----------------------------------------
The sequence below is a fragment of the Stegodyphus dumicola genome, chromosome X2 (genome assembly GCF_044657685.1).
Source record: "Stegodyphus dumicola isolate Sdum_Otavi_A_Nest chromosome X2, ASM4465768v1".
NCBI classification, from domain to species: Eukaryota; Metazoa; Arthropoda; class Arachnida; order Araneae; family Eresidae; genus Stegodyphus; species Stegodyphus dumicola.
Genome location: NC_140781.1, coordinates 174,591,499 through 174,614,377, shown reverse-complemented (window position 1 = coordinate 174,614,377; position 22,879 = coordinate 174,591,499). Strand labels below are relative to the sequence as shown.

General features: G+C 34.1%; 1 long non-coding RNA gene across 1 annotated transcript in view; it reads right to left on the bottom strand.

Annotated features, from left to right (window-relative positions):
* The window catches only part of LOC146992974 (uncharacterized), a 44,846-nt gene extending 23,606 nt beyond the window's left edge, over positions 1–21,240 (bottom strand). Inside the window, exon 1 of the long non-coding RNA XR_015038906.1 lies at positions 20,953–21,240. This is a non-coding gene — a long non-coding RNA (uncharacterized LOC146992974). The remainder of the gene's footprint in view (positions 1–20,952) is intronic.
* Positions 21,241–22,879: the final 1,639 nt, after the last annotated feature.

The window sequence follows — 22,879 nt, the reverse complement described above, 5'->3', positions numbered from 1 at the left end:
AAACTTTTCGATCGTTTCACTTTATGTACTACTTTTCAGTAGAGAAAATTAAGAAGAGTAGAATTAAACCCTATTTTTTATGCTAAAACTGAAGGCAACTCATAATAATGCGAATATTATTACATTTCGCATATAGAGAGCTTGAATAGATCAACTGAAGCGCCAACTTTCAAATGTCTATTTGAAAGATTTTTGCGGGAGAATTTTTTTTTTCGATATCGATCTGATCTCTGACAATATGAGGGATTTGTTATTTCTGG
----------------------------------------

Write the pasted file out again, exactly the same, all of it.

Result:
The sequence below is a fragment of the Stegodyphus dumicola genome, chromosome X2 (genome assembly GCF_044657685.1).
Source record: "Stegodyphus dumicola isolate Sdum_Otavi_A_Nest chromosome X2, ASM4465768v1".
NCBI classification, from domain to species: Eukaryota; Metazoa; Arthropoda; class Arachnida; order Araneae; family Eresidae; genus Stegodyphus; species Stegodyphus dumicola.
Genome location: NC_140781.1, coordinates 174,591,499 through 174,614,377, shown reverse-complemented (window position 1 = coordinate 174,614,377; position 22,879 = coordinate 174,591,499). Strand labels below are relative to the sequence as shown.

General features: G+C 34.1%; 1 long non-coding RNA gene across 1 annotated transcript in view; it reads right to left on the bottom strand.

Annotated features, from left to right (window-relative positions):
* The window catches only part of LOC146992974 (uncharacterized), a 44,846-nt gene extending 23,606 nt beyond the window's left edge, over positions 1–21,240 (bottom strand). Inside the window, exon 1 of the long non-coding RNA XR_015038906.1 lies at positions 20,953–21,240. This is a non-coding gene — a long non-coding RNA (uncharacterized LOC146992974). The remainder of the gene's footprint in view (positions 1–20,952) is intronic.
* Positions 21,241–22,879: the final 1,639 nt, after the last annotated feature.

The window sequence follows — 22,879 nt, the reverse complement described above, 5'->3', positions numbered from 1 at the left end:
AAACTTTTCGATCGTTTCACTTTATGTACTACTTTTCAGTAGAGAAAATTAAGAAGAGTAGAATTAAACCCTATTTTTTATGCTAAAACTGAAGGCAACTCATAATAATGCGAATATTATTACATTTCGCATATAGAGAGCTTGAATAGATCAACTGAAGCGCCAACTTTCAAATGTCTATTTGAAAGATTTTTGCGGGAGAATTTTTTTTTTCGATATCGATCTGATCTCTGACAATATGAGGGATTTGTTATTTCTGG